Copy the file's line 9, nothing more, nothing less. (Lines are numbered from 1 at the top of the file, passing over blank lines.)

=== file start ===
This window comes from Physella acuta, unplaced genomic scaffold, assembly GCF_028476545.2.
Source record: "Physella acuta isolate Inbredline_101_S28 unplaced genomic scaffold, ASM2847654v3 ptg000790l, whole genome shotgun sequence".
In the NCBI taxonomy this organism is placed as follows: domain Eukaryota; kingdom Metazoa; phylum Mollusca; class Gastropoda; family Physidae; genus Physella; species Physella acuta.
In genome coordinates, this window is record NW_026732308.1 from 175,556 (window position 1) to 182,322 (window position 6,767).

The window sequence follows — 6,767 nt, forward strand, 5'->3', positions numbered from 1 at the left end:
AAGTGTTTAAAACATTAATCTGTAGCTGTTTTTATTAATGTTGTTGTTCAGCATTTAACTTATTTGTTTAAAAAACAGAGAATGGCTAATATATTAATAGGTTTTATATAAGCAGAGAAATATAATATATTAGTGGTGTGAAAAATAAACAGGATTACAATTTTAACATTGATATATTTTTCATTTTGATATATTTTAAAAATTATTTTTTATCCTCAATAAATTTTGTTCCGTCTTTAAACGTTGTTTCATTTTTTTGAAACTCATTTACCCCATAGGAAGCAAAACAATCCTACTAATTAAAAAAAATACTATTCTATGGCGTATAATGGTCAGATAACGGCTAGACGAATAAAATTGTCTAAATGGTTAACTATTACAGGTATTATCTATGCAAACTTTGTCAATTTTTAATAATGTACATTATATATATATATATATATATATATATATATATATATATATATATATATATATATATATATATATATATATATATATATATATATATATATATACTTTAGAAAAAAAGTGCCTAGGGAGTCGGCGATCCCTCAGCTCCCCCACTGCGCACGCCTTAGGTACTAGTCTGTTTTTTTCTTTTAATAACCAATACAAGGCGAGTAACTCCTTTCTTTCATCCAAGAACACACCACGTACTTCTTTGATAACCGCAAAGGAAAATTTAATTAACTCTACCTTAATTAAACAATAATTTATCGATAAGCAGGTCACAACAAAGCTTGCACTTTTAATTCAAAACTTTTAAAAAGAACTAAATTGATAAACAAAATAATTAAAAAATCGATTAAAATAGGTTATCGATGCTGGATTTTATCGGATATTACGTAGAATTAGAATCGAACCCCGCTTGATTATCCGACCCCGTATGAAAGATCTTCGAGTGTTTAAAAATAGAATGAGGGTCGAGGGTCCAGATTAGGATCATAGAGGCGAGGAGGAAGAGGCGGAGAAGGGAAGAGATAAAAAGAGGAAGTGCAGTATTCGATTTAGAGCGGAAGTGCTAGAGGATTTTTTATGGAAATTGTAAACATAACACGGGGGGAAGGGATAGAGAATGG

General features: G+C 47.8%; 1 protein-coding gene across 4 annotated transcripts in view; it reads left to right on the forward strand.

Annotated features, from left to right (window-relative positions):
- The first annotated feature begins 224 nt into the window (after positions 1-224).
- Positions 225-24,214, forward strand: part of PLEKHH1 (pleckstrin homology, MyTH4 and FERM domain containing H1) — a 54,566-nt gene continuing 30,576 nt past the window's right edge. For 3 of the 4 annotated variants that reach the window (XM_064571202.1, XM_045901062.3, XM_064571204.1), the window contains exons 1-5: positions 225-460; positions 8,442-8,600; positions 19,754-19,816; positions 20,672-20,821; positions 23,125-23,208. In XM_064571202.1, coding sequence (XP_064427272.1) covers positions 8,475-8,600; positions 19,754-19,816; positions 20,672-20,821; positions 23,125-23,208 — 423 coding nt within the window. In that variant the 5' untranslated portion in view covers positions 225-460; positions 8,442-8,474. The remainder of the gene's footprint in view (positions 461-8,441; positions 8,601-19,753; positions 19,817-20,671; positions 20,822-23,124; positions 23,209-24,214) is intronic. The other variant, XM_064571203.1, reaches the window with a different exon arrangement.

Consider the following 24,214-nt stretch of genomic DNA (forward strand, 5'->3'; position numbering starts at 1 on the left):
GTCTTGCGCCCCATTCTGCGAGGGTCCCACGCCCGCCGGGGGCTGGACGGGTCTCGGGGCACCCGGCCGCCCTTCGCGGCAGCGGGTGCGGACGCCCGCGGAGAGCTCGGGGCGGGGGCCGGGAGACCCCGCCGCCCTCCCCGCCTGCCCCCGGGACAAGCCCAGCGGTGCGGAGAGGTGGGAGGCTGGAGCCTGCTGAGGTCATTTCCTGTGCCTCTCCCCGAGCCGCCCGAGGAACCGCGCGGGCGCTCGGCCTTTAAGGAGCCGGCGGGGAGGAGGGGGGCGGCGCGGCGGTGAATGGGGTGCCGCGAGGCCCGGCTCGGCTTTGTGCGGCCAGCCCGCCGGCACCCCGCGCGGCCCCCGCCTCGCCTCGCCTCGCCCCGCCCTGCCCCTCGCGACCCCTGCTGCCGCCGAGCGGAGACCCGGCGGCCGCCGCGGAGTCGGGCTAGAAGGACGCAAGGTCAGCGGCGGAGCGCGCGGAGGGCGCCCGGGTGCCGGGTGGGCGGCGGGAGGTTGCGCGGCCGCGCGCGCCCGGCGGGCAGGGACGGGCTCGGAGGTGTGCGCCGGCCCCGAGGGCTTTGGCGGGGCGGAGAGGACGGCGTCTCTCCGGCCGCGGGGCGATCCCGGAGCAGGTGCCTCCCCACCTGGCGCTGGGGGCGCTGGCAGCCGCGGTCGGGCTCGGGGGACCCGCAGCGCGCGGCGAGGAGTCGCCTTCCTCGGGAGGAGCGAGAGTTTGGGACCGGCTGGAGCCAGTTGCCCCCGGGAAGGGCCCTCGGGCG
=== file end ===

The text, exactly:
- The first annotated feature begins 224 nt into the window (after positions 1-224).